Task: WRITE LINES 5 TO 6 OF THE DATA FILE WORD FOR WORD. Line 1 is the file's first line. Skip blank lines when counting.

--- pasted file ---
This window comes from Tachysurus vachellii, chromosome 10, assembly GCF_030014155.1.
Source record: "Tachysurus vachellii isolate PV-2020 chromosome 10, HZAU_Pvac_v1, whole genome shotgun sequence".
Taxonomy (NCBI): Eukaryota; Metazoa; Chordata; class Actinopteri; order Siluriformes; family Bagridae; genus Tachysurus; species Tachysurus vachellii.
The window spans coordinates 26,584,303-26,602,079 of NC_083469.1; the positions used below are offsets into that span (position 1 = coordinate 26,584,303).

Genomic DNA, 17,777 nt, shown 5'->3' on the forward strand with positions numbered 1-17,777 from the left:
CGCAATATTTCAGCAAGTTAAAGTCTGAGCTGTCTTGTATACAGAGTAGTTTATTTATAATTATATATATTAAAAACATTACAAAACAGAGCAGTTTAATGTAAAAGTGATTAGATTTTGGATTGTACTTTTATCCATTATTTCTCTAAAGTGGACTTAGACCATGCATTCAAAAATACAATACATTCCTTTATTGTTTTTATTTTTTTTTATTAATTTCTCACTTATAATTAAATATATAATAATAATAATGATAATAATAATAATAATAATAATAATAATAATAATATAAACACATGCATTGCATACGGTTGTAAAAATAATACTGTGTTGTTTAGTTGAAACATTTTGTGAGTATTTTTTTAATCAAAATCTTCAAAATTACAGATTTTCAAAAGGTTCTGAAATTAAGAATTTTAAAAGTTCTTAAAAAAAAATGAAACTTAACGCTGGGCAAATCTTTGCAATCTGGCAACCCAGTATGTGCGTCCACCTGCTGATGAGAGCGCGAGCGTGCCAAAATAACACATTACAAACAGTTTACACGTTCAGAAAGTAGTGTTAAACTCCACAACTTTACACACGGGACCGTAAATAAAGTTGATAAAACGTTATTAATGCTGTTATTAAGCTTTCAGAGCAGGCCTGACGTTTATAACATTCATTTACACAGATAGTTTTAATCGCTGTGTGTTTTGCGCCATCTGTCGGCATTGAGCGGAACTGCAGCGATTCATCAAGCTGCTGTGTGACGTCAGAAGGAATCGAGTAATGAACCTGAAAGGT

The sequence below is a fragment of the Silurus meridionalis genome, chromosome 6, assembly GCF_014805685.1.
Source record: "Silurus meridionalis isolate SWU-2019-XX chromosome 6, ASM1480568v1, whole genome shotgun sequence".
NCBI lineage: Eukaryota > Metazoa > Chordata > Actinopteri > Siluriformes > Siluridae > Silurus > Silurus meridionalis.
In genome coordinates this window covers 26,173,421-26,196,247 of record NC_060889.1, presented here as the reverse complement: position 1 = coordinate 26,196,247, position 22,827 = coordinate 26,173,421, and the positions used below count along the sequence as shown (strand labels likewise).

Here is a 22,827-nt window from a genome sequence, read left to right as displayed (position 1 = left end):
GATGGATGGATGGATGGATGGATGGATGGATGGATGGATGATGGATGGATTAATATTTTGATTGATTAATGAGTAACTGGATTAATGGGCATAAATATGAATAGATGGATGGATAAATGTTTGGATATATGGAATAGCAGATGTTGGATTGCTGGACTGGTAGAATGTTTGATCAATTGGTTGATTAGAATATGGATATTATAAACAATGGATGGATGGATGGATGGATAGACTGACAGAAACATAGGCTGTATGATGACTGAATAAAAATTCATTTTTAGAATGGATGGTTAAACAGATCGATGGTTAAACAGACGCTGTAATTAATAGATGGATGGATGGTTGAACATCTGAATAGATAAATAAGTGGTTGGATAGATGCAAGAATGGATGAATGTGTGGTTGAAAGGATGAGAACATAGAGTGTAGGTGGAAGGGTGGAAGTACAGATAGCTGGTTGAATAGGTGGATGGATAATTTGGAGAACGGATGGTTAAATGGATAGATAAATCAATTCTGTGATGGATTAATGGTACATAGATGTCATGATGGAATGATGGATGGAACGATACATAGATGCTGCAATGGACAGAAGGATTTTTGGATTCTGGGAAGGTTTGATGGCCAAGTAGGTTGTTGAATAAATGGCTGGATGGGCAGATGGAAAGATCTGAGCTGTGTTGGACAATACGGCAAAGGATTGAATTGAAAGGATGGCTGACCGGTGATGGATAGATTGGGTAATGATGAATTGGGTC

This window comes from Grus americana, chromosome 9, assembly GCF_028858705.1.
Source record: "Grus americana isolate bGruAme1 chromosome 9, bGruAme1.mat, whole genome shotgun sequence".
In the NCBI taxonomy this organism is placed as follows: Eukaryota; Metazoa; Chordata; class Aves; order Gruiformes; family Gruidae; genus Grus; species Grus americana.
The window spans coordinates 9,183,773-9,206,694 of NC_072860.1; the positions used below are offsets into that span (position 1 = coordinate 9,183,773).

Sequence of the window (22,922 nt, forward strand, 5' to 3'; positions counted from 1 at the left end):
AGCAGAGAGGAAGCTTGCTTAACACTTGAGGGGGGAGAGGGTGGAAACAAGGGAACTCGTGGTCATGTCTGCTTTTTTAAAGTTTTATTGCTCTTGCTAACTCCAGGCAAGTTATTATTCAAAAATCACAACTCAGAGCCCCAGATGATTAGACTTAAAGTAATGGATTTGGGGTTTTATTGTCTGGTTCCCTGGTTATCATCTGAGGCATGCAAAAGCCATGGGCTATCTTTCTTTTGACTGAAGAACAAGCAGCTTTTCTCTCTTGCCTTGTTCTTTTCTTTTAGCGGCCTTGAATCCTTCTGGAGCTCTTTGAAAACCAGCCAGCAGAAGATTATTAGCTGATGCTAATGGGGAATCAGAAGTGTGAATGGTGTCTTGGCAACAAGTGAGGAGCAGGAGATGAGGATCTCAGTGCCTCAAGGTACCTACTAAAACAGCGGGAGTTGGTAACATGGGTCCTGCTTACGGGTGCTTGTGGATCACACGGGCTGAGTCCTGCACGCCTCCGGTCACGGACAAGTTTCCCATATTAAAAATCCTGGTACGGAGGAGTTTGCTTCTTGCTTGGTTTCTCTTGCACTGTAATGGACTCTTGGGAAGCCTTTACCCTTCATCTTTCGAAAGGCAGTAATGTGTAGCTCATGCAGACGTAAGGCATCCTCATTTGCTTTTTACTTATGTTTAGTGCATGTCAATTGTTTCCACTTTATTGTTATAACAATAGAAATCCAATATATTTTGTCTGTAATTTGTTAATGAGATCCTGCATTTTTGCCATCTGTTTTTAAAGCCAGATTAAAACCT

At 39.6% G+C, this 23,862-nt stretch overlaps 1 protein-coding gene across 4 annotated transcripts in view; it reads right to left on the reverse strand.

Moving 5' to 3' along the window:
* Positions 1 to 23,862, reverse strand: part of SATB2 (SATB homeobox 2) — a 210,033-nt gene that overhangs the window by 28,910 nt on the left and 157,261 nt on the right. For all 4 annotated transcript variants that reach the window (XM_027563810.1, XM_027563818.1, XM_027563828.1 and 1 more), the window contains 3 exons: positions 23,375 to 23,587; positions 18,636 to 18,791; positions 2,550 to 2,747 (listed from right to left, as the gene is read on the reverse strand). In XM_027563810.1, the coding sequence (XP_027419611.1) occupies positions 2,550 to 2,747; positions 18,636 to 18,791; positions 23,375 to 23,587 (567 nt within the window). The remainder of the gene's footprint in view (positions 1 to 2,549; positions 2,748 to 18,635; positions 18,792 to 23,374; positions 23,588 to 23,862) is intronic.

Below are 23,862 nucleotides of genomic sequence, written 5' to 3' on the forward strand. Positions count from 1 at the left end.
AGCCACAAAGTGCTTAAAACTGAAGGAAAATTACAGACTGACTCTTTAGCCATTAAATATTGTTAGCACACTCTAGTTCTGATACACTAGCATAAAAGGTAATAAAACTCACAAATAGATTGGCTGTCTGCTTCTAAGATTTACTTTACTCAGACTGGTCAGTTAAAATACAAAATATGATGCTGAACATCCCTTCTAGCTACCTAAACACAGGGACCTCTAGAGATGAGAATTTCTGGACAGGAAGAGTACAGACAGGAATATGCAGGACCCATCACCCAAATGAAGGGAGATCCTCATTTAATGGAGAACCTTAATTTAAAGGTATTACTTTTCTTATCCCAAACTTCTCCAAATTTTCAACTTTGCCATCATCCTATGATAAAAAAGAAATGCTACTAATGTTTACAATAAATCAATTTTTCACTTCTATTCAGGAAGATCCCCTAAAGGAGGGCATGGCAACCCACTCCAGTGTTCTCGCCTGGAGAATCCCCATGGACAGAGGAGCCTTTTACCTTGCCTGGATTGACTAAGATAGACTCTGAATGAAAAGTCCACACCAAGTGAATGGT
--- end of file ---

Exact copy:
Genomic DNA, 17,777 nt, shown 5'->3' on the forward strand with positions numbered 1-17,777 from the left:
CGCAATATTTCAGCAAGTTAAAGTCTGAGCTGTCTTGTATACAGAGTAGTTTATTTATAATTATATATATTAAAAACATTACAAAACAGAGCAGTTTAATGTAAAAGTGATTAGATTTTGGATTGTACTTTTATCCATTATTTCTCTAAAGTGGACTTAGACCATGCATTCAAAAATACAATACATTCCTTTATTGTTTTTATTTTTTTTTATTAATTTCTCACTTATAATTAAATATATAATAATAATAATGATAATAATAATAATAATAATAATAATAATAATAATATAAACACATGCATTGCATACGGTTGTAAAAATAATACTGTGTTGTTTAGTTGAAACATTTTGTGAGTATTTTTTTAATCAAAATCTTCAAAATTACAGATTTTCAAAAGGTTCTGAAATTAAGAATTTTAAAAGTTCTTAAAAAAAAATGAAACTTAACGCTGGGCAAATCTTTGCAATCTGGCAACCCAGTATGTGCGTCCACCTGCTGATGAGAGCGCGAGCGTGCCAAAATAACACATTACAAACAGTTTACACGTTCAGAAAGTAGTGTTAAACTCCACAACTTTACACACGGGACCGTAAATAAAGTTGATAAAACGTTATTAATGCTGTTATTAAGCTTTCAGAGCAGGCCTGACGTTTATAACATTCATTTACACAGATAGTTTTAATCGCTGTGTGTTTTGCGCCATCTGTCGGCATTGAGCGGAACTGCAGCGATTCATCAAGCTGCTGTGTGACGTCAGAAGGAATCGAGTAATGAACCTGAAAGGT